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How is the Construction Industry Closing the Skills Gap and Meeting Housing Demand?

20th Dec 2022

With a global housing crisis on our hands – particularly an undersupply in England, where we’re also suffering from a skills shortage in the construction industry – there’s high demand for new-build properties that are built swiftly, to high quality and at a lower cost.

Difficulties in sourcing the right staff with the right skills and following the complications that came from working on site during times of social distancing have brought the global construction industry under the spotlight in recent years. And the skills gap didn’t just impact us here in the UK. Countries from Australia and Spain to Greece, Portugal and even the USA have all felt the consequences of a deficiency in trained labour.

With overpopulation and its resource-exceeding effects, housing levels are becoming vitally low, and it’s not just the UK feeling the ramifications. Australia is also preparing to batten down the hatches as it heads into a “decade-long housing supply crunch1“. With homeownership incentivised as an investment, housing supply, especially in cities, has been severely restricted over recent years. Here in the UK, residents in highly populated areas, such as London and Brighton, have witnessed this first-hand. This insufficient housing stock is driving up house prices, resulting in affordability issues for Britain’s first-time buyers trying to get a foot on the property ladder2.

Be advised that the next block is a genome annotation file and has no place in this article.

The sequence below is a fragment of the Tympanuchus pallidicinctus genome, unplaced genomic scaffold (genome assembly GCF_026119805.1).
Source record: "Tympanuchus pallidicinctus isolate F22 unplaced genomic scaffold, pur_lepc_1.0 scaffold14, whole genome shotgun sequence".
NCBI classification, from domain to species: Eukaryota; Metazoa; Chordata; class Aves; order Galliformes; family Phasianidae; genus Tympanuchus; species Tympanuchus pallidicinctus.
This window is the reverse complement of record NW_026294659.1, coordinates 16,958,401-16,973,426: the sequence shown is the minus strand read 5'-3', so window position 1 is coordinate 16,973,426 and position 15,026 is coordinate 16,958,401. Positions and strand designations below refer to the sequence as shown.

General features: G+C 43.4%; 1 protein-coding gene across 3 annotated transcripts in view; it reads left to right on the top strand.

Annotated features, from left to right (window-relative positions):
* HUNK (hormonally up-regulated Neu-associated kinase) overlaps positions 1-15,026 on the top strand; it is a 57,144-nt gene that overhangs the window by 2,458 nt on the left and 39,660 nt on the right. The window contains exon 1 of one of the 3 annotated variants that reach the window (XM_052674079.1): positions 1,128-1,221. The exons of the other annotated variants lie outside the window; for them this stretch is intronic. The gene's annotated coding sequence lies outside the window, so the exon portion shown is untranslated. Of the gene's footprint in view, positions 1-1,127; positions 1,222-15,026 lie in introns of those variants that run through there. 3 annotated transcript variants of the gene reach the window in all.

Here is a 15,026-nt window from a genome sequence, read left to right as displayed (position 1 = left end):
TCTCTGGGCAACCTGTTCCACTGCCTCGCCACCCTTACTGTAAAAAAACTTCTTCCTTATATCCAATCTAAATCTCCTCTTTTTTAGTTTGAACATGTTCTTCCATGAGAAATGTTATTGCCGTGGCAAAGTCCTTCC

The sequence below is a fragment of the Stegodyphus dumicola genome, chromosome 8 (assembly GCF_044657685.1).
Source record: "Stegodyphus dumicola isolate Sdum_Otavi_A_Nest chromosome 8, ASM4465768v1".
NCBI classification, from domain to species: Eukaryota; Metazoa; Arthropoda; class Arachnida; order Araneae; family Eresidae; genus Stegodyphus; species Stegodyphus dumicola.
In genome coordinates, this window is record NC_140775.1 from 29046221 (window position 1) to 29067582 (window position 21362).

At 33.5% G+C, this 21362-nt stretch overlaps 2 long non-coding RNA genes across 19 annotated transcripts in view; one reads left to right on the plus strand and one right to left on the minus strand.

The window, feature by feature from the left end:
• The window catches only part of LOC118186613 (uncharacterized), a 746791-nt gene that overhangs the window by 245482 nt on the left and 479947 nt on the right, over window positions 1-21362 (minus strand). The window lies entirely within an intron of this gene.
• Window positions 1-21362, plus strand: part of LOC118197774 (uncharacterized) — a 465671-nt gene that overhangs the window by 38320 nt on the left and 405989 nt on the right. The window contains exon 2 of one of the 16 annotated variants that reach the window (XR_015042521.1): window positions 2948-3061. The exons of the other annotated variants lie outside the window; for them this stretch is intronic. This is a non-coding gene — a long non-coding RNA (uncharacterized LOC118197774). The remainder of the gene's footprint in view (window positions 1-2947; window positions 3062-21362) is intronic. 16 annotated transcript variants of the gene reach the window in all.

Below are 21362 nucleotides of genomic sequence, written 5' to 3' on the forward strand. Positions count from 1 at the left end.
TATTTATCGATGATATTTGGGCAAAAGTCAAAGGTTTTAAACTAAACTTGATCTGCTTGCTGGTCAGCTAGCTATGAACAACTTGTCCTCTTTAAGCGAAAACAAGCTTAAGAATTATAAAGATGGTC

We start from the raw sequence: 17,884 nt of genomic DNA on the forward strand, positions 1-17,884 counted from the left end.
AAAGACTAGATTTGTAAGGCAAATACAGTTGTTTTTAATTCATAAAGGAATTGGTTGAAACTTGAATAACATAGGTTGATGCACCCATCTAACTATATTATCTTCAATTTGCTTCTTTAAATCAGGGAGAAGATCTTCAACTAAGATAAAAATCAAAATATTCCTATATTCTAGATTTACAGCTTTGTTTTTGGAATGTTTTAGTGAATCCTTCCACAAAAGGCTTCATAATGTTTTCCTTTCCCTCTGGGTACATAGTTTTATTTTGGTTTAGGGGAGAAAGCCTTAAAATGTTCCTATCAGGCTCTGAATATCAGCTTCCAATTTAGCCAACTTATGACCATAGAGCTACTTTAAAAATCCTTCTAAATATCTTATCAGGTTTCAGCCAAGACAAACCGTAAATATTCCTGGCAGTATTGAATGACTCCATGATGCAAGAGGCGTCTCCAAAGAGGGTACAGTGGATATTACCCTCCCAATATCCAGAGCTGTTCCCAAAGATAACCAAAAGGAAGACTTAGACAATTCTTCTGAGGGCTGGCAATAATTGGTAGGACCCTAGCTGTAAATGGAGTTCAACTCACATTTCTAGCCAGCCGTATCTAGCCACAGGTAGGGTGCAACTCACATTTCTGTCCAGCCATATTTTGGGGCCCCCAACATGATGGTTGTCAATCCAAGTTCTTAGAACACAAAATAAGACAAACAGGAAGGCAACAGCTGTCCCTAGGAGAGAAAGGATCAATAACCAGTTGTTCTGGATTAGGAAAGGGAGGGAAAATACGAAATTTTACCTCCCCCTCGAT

How is the Construction Industry Closing the Skills Gap and Meeting Housing Demand?

The two challenges highlighted, the housing crisis and skills shortage, have together encouraged the housebuilding sector – and general construction industry, which is notoriously archaic when it comes to the adoption of modern-day, time- and cost-saving technological solutions – to explore new territories in the worlds of technology and automation.

Let’s explore the tech-savvy systems the sector is slowly integrating into its arsenal.

Smart Structures

Laying Bricks and Blocks on Site

Throughout the world, contractors have turned to robots to help speed up the process of building the homes that are so desperately needed. In Australia, a country we’ve already mentioned for its shortage of housing supply, one example of using automation comes in the form of a brick-laying machine, which can lay bricks significantly 10 times faster than manual labour. Perth-based Fastbrick Robotics’ Hadrian X Robot (not pictured) can lay a house’s walls on site in just one day.